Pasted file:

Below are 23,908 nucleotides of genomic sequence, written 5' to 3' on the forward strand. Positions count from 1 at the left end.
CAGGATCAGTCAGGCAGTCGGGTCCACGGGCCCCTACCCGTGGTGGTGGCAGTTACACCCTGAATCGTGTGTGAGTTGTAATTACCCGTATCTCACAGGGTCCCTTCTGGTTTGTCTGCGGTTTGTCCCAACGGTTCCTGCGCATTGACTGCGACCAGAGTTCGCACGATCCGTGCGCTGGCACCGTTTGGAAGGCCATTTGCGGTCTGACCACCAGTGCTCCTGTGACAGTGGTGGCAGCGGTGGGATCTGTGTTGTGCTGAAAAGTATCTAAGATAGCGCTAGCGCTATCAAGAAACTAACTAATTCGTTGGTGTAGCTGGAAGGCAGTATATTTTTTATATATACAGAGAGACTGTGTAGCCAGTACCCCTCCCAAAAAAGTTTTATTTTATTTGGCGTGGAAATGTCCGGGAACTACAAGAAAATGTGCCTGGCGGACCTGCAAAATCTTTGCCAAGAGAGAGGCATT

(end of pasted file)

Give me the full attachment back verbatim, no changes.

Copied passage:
Below are 23,908 nucleotides of genomic sequence, written 5' to 3' on the forward strand. Positions count from 1 at the left end.
CAGGATCAGTCAGGCAGTCGGGTCCACGGGCCCCTACCCGTGGTGGTGGCAGTTACACCCTGAATCGTGTGTGAGTTGTAATTACCCGTATCTCACAGGGTCCCTTCTGGTTTGTCTGCGGTTTGTCCCAACGGTTCCTGCGCATTGACTGCGACCAGAGTTCGCACGATCCGTGCGCTGGCACCGTTTGGAAGGCCATTTGCGGTCTGACCACCAGTGCTCCTGTGACAGTGGTGGCAGCGGTGGGATCTGTGTTGTGCTGAAAAGTATCTAAGATAGCGCTAGCGCTATCAAGAAACTAACTAATTCGTTGGTGTAGCTGGAAGGCAGTATATTTTTTATATATACAGAGAGACTGTGTAGCCAGTACCCCTCCCAAAAAAGTTTTATTTTATTTGGCGTGGAAATGTCCGGGAACTACAAGAAAATGTGCCTGGCGGACCTGCAAAATCTTTGCCAAGAGAGAGGCATT